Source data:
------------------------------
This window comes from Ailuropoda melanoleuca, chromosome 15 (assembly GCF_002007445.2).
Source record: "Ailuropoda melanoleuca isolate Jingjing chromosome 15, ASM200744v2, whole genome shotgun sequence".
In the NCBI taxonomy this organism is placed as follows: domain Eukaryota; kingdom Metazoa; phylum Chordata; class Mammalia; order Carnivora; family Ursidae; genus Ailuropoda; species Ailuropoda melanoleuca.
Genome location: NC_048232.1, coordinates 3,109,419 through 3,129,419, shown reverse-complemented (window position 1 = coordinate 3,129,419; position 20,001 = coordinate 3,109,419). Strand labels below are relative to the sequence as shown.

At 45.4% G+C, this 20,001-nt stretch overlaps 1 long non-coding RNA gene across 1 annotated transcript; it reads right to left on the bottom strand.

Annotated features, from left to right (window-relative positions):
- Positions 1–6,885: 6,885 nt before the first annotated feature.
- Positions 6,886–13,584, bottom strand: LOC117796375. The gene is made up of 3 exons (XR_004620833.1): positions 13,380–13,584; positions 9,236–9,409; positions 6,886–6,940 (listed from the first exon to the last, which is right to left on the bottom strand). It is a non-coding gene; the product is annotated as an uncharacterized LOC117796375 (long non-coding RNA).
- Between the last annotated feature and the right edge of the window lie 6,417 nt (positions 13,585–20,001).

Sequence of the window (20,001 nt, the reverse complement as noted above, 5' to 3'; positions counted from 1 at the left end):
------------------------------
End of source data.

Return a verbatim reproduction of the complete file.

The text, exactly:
This window comes from Ailuropoda melanoleuca, chromosome 15 (assembly GCF_002007445.2).
Source record: "Ailuropoda melanoleuca isolate Jingjing chromosome 15, ASM200744v2, whole genome shotgun sequence".
In the NCBI taxonomy this organism is placed as follows: domain Eukaryota; kingdom Metazoa; phylum Chordata; class Mammalia; order Carnivora; family Ursidae; genus Ailuropoda; species Ailuropoda melanoleuca.
Genome location: NC_048232.1, coordinates 3,109,419 through 3,129,419, shown reverse-complemented (window position 1 = coordinate 3,129,419; position 20,001 = coordinate 3,109,419). Strand labels below are relative to the sequence as shown.

At 45.4% G+C, this 20,001-nt stretch overlaps 1 long non-coding RNA gene across 1 annotated transcript; it reads right to left on the bottom strand.

Annotated features, from left to right (window-relative positions):
- Positions 1–6,885: 6,885 nt before the first annotated feature.
- Positions 6,886–13,584, bottom strand: LOC117796375. The gene is made up of 3 exons (XR_004620833.1): positions 13,380–13,584; positions 9,236–9,409; positions 6,886–6,940 (listed from the first exon to the last, which is right to left on the bottom strand). It is a non-coding gene; the product is annotated as an uncharacterized LOC117796375 (long non-coding RNA).
- Between the last annotated feature and the right edge of the window lie 6,417 nt (positions 13,585–20,001).

Sequence of the window (20,001 nt, the reverse complement as noted above, 5' to 3'; positions counted from 1 at the left end):